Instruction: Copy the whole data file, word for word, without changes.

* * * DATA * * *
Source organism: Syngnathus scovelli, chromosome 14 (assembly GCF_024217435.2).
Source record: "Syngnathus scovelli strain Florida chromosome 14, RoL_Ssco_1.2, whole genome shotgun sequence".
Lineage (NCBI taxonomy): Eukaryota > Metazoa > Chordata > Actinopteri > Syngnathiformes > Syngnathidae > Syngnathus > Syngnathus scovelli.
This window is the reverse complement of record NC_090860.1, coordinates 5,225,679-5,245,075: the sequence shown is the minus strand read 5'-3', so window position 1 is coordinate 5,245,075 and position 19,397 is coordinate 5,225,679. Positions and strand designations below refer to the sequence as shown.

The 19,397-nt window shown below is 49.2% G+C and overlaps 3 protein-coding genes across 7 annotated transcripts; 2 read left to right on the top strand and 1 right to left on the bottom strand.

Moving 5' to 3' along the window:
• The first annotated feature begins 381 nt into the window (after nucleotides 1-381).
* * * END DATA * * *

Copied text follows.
Source organism: Syngnathus scovelli, chromosome 14 (assembly GCF_024217435.2).
Source record: "Syngnathus scovelli strain Florida chromosome 14, RoL_Ssco_1.2, whole genome shotgun sequence".
Lineage (NCBI taxonomy): Eukaryota > Metazoa > Chordata > Actinopteri > Syngnathiformes > Syngnathidae > Syngnathus > Syngnathus scovelli.
This window is the reverse complement of record NC_090860.1, coordinates 5,225,679-5,245,075: the sequence shown is the minus strand read 5'-3', so window position 1 is coordinate 5,245,075 and position 19,397 is coordinate 5,225,679. Positions and strand designations below refer to the sequence as shown.

The 19,397-nt window shown below is 49.2% G+C and overlaps 3 protein-coding genes across 7 annotated transcripts; 2 read left to right on the top strand and 1 right to left on the bottom strand.

Moving 5' to 3' along the window:
• The first annotated feature begins 381 nt into the window (after nucleotides 1-381).